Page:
AJHE Table of Contents
Applying the Concepts of “Community Spread” and “Flatten the Curve” to
Chronic Conditions and Their Prevention
As this is being written, the Coronavirus (COVID-19) pandemic is spreading around the planet. To date, 210 countries have been affected. 1 Billions of people are in lockdown as health services struggle to cope. Across America, cases and fatalities have been reported in all states. Particularly hard hit have been major cities such as New York, New Orleans, Seattle, Chicago and Detroit with more certainly to come. Words such as isolation and self-quarantine are ubiquitous. Previously unknown or rarely referenced terms such as social isolation, social distancing, shelter in place, personal protection equipment (PPE) and ventilators also are now part of everyday lexicon and jargon. Millions of Americans, like myself, are hunkered down and doing their best to minimize their own risk and risk to others; an option unavailable to millions more in essential services, ranging from health care workers and first responders to transportation, food processing and grocery store employees.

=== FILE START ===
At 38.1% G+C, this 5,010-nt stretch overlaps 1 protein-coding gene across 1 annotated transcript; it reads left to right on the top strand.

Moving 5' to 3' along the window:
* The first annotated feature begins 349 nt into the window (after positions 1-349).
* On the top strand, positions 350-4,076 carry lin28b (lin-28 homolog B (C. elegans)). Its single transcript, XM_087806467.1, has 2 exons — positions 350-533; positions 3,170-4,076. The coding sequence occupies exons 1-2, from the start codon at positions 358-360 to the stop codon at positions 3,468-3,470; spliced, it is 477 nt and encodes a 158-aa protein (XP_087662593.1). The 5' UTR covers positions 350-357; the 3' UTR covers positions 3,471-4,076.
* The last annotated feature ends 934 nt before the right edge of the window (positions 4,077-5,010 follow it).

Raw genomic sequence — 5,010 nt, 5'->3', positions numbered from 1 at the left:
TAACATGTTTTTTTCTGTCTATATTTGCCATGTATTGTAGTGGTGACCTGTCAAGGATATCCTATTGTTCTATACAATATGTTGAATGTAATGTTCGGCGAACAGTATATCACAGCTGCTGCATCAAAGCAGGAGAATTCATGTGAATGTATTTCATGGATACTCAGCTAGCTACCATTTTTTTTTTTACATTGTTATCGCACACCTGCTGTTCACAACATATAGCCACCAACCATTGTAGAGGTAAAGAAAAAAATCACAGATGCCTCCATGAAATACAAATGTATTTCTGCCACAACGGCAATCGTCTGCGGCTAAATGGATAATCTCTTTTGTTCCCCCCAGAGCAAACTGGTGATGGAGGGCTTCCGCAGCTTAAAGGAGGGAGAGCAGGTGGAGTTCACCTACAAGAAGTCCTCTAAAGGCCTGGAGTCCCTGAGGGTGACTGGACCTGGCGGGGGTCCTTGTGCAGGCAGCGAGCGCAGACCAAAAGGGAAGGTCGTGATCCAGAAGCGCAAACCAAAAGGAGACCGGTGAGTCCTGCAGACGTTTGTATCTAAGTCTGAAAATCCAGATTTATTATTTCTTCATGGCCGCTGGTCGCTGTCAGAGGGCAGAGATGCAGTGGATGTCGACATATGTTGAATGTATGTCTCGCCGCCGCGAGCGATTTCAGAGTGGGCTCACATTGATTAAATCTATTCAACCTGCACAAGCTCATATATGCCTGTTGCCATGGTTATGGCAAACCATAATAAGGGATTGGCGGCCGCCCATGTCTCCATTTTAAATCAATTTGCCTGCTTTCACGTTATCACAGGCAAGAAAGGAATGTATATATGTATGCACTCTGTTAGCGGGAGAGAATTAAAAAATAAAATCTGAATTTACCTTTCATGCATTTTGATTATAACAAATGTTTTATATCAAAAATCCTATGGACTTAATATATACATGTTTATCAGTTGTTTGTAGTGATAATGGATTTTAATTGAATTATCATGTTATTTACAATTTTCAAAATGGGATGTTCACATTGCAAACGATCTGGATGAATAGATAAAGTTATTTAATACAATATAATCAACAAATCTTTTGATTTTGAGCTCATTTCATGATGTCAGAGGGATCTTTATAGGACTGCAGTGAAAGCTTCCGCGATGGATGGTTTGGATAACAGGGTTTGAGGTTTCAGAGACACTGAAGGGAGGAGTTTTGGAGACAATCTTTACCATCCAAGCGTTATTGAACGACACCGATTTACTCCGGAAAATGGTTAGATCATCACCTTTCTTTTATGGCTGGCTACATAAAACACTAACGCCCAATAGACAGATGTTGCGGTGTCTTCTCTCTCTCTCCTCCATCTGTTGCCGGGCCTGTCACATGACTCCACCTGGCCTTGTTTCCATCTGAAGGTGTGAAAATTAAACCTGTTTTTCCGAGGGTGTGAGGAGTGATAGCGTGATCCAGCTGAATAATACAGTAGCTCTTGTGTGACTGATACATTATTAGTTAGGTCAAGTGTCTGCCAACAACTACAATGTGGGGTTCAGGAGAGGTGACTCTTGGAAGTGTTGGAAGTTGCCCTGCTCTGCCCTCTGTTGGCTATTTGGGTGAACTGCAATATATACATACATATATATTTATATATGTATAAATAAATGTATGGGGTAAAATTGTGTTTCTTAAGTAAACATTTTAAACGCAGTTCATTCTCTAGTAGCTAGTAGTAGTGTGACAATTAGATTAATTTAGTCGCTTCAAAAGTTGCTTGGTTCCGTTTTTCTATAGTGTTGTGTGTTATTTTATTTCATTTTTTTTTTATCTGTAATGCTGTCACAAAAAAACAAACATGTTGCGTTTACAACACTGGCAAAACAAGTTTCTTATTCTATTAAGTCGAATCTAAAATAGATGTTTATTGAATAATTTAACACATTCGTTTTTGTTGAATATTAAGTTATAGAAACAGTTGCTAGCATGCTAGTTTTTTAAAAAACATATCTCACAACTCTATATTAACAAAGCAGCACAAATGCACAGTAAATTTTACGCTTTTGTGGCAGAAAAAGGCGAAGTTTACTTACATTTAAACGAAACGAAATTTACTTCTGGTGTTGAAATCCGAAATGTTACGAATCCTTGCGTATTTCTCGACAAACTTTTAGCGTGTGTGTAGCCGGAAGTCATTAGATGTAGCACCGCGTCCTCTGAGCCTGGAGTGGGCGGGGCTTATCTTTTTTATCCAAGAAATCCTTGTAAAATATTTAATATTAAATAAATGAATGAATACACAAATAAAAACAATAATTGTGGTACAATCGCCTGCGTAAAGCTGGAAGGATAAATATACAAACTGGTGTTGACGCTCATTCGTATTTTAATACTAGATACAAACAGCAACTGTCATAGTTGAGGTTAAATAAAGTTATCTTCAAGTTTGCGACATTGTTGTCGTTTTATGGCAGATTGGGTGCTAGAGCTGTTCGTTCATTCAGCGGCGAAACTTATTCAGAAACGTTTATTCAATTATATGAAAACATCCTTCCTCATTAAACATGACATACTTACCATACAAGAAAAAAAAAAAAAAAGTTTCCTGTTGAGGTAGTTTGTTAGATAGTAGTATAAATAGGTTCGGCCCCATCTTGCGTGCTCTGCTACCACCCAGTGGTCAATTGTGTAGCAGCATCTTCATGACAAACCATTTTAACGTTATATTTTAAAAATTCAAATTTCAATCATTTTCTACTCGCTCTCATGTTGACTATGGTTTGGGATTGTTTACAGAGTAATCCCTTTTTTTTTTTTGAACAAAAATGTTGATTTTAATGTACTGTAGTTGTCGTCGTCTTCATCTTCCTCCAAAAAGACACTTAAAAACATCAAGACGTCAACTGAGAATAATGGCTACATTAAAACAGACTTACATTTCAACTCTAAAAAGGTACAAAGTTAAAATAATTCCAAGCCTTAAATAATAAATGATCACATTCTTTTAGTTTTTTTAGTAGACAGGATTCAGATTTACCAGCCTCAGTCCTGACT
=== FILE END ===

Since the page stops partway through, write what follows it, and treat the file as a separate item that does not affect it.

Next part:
Unlike toilet paper and sanitary wipes, one commodity not in demand by most at this time is time itself. The crisis has provided plenty of time to read and reflect. Articles once relegated to a corner pile on the desk are now getting their just attention. One of particular interest is Today’s Health Problems and Health Education. 2 In this 1954 article, an icon in Health Education, Mayhew Derryberry, who in 1941 was appointed the first chief of the newly formed Division of Health Education in the U.S. Public Health Service, contrasted the challenges for health education of chronic compared to communicable diseases. In contrast, using the Derryberry article as a departure point, the purpose of this Commentary is to expand our thinking on addressing chronic conditions using current strategies to contain the communicable COVID-19. This Commentary advances the notion that strategies to address communicable diseases also have relevance and applicability for Health Educators and the American Journal of Health Education, with its mission to prevent or delay the onset of major chronic diseases and illnesses and inform the discussion on the role of lifestyle behaviors in chronic disease management.
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